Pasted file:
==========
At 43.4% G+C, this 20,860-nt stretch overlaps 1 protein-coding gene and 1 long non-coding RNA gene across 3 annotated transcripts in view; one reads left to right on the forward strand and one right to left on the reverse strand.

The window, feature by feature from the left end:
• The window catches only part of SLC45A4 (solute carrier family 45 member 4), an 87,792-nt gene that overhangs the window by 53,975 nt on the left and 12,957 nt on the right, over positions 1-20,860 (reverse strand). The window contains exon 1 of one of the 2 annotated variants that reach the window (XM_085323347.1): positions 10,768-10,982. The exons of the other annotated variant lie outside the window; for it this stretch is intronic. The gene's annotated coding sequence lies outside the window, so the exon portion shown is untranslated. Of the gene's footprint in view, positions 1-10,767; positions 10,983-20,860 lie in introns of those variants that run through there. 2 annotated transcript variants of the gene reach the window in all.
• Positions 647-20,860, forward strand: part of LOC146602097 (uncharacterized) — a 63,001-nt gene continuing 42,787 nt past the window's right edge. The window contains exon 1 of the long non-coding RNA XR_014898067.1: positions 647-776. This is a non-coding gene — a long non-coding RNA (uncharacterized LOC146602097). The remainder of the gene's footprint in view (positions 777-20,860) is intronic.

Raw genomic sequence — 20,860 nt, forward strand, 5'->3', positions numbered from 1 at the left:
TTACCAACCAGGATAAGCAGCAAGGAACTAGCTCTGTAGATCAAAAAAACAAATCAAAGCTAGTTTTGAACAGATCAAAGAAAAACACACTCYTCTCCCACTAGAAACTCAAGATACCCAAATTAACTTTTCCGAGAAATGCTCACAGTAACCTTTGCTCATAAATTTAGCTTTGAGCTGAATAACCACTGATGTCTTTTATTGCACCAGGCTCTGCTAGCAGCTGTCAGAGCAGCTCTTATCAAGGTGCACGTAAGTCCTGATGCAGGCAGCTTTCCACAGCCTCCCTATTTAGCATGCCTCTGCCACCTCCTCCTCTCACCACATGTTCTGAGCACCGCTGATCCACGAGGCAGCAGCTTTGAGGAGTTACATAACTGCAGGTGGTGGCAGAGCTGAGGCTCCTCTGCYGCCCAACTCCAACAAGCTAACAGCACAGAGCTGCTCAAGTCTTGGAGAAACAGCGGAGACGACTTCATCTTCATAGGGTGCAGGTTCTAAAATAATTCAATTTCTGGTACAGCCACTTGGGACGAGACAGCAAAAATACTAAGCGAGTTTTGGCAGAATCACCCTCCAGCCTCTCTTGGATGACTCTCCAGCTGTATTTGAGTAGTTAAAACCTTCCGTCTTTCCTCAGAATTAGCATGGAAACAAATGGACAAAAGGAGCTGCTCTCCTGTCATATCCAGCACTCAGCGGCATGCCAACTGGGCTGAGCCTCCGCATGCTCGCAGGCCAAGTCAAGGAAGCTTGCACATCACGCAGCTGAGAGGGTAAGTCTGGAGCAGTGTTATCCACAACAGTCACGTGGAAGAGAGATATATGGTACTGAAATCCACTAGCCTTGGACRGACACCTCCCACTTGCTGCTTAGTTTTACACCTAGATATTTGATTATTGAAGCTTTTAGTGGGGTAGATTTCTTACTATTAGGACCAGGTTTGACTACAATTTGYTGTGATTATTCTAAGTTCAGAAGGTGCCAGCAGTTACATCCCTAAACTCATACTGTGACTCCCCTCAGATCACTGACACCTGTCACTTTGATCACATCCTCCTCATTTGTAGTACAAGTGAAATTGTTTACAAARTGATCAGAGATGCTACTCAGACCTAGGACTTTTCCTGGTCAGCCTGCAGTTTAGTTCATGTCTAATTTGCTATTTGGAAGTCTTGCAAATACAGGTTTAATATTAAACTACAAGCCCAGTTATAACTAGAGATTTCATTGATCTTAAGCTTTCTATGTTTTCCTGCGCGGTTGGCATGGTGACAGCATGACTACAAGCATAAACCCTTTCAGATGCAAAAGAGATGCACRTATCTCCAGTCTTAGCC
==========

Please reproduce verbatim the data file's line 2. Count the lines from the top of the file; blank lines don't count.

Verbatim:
The window, feature by feature from the left end: